Don't-Miss Privacy Stories

U.S. Capitol

Senate bill to allow warrantless government access to your online services

A Senate bill that, at one point, would have protected e-mail privacy has gone the opposite way, and would allow government surveillance of online services without a warrant if passed into law.

on pcworld.com

Judge accepts $22.5 million Google fine in Safari privacy case

A U.S. judge has indicated she will accept the terms of a settlement deal between Google and the U.S. Federal Trade Commission, in which Google will pay a $22.5 million fine for circumventing privacy protections in Apple's Safari browser.

Verizon Wireless raises privacy ire over data collection

Verizon says data-gathering does not violate Wiretap Act because the data cannot be linked to a single customer, but advocates are crying foul.

on techhive.com

Supreme Court refuses to hear NSA, AT&T wiretapping case

The U.S. Supreme Court has refused to overturn legal immunity for telecom carriers that allegedly participated with a U.S. National Security Agency surveillance program during the last decade.

on techhive.com

Facebook's phone search can be abused to find people's numbers, researchers say

Attackers can abuse Facebook's phone search feature to find valid phone numbers and the name of their owners, according to security researchers.

on techhive.com

California bars employers from demanding employees' social media log-in info

A new California law prohibits employers and universities from requiring or requesting social media log-in information from employees, potential employees, students, potential students, and student groups.

on techhive.com

ACLU: Electronic surveillance by US agencies skyrocketing

U.S. law enforcement surveillance of email and other Internet communication has skyrocketed in the last two years, according to data obtained by the American Civil Liberties Union.

on techhive.com

Firefox 15.0.1 fixes bug that exposed websites visited in private browsing mode

Mozilla released Firefox 15.0.1 on Thursday in order to fix a bug that potentially exposed the websites visited by users while in "Private Browsing" mode.

FBI denies it was source of leaked Apple device ID data

The FBI denied that the 1 million unique device identifiers for Apple devices posted publicly by hacker group AntiSec on Monday had come from its computers.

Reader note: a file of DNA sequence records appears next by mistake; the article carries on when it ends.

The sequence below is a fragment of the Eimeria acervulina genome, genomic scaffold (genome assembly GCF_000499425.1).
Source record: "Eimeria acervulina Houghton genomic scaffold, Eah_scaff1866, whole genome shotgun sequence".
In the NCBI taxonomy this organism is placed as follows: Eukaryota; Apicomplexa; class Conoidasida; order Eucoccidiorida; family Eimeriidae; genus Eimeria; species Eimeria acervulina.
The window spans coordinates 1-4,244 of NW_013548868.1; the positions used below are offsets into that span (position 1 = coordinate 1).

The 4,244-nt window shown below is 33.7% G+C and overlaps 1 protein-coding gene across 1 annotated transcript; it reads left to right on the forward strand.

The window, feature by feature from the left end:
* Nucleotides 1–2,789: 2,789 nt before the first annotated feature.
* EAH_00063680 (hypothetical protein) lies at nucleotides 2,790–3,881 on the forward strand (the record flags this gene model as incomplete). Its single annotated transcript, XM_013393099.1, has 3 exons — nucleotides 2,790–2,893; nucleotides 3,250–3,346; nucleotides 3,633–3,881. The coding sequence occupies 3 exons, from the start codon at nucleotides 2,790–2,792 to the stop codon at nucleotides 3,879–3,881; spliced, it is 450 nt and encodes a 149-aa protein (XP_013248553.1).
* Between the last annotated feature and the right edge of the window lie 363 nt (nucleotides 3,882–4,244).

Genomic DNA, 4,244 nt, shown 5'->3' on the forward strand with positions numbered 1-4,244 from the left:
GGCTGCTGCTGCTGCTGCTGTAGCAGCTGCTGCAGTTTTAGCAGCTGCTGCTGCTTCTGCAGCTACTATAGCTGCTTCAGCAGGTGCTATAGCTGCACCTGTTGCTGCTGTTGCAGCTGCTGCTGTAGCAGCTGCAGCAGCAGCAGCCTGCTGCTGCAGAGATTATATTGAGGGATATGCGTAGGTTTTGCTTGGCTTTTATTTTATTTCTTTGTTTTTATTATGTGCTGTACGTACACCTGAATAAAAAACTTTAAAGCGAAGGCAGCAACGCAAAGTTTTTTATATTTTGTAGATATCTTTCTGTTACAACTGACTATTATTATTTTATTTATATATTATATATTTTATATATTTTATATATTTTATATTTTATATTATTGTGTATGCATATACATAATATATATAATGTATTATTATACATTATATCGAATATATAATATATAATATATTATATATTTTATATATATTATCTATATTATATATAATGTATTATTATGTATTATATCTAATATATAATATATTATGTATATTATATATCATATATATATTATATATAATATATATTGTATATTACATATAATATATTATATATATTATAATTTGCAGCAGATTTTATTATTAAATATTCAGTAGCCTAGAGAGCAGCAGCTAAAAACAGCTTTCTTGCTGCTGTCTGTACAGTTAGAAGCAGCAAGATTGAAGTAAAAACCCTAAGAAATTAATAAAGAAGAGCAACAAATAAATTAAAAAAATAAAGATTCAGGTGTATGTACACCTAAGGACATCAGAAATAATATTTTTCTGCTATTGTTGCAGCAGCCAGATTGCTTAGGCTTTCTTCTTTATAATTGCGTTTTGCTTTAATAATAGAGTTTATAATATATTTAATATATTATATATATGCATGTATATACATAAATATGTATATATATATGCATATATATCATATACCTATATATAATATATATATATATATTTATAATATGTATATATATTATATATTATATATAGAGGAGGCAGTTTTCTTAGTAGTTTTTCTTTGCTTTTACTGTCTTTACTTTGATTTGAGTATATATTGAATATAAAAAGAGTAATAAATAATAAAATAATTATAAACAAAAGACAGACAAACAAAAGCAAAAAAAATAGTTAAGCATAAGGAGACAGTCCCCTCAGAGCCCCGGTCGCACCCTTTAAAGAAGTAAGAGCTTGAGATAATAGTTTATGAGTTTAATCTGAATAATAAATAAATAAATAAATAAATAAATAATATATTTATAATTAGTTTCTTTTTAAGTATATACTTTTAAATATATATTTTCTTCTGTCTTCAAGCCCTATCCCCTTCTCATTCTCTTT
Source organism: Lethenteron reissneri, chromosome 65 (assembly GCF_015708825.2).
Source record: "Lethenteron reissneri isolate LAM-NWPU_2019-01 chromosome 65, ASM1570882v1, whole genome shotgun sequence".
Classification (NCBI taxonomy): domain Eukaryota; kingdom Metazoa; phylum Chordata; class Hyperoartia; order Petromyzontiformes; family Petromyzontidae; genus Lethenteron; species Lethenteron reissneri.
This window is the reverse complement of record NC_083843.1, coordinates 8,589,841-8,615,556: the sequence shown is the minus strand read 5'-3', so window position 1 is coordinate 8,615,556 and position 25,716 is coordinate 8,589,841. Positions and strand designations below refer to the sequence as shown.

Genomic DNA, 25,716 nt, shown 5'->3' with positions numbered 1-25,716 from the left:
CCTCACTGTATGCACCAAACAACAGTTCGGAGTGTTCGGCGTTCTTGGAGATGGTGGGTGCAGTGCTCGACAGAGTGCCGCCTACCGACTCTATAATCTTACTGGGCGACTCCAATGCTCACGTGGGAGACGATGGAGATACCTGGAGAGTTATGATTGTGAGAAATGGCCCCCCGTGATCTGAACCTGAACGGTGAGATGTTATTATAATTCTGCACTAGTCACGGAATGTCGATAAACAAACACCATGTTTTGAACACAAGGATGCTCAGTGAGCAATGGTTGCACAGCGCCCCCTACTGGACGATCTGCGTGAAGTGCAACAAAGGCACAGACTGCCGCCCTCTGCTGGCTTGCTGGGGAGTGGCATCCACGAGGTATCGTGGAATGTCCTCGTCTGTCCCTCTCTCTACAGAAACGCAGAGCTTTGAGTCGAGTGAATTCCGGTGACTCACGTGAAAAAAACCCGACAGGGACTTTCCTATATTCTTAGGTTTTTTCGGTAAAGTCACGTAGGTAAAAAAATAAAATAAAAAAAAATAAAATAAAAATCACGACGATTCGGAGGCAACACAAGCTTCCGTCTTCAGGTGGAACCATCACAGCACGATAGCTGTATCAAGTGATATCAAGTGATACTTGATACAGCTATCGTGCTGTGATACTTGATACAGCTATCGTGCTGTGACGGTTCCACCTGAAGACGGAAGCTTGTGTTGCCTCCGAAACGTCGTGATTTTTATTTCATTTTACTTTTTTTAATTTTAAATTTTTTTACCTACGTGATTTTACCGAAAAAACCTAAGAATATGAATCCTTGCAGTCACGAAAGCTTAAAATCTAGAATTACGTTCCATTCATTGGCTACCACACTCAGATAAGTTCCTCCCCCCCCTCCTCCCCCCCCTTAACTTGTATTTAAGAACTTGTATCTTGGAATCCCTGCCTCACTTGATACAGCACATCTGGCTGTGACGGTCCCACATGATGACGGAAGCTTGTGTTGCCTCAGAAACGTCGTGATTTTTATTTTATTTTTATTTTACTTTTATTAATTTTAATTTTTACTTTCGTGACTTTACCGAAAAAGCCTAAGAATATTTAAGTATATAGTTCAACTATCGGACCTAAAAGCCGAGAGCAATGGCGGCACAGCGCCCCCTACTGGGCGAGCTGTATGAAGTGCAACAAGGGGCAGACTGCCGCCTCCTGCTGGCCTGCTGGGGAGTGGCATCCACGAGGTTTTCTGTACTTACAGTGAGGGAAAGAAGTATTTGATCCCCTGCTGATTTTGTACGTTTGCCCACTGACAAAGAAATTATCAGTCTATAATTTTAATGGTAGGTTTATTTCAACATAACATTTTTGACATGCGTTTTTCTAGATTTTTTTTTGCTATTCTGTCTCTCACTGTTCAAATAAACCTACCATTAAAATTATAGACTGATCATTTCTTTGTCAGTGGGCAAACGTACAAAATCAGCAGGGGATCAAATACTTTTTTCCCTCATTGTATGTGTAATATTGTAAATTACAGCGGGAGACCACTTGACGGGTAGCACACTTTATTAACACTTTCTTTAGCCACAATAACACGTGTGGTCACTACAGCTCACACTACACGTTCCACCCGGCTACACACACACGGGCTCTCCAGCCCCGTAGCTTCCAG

Browser plug-in and website warn about data harvesting by Facebook apps

Secure.me has launched a website and a browser plug-in designed to make Facebook users aware of the personal information that gets harvested by third-party applications.

Twitter appeals court ruling to turn over user information

Twitter has filed an appeal of a New York judge's June decision requiring the company to turn over detailed information about a user tied to the Occupy Wall Street protest movement.

Consumer Watchdog challenges Google-FTC privacy settlement

The nonprofit consumer advocacy group is dialing up its criticism of the proposed privacy settlement between the Federal Trade Commission and Google.

Weekly Wrap: Fix Mountain Lion bugs, avoid scary hacks

Don't look now, but summer's kind of winding down. Now's the time to go outside with your laptop or iOS device, and catch up on both the sun's rays and Macworld's biggest stories from the past week.

FTC gives final approval to Facebook privacy settlement

The U.S. Federal Trade Commission has approved a settlement with Facebook related to charges that the social networking leader deceived consumers regarding the privacy of their data.

How to configure Google's two-step authentication

Enabling Google's two-step authentication comes with a few complexities. But it also might save your data from nefarious folks out to steal or delete it for fun.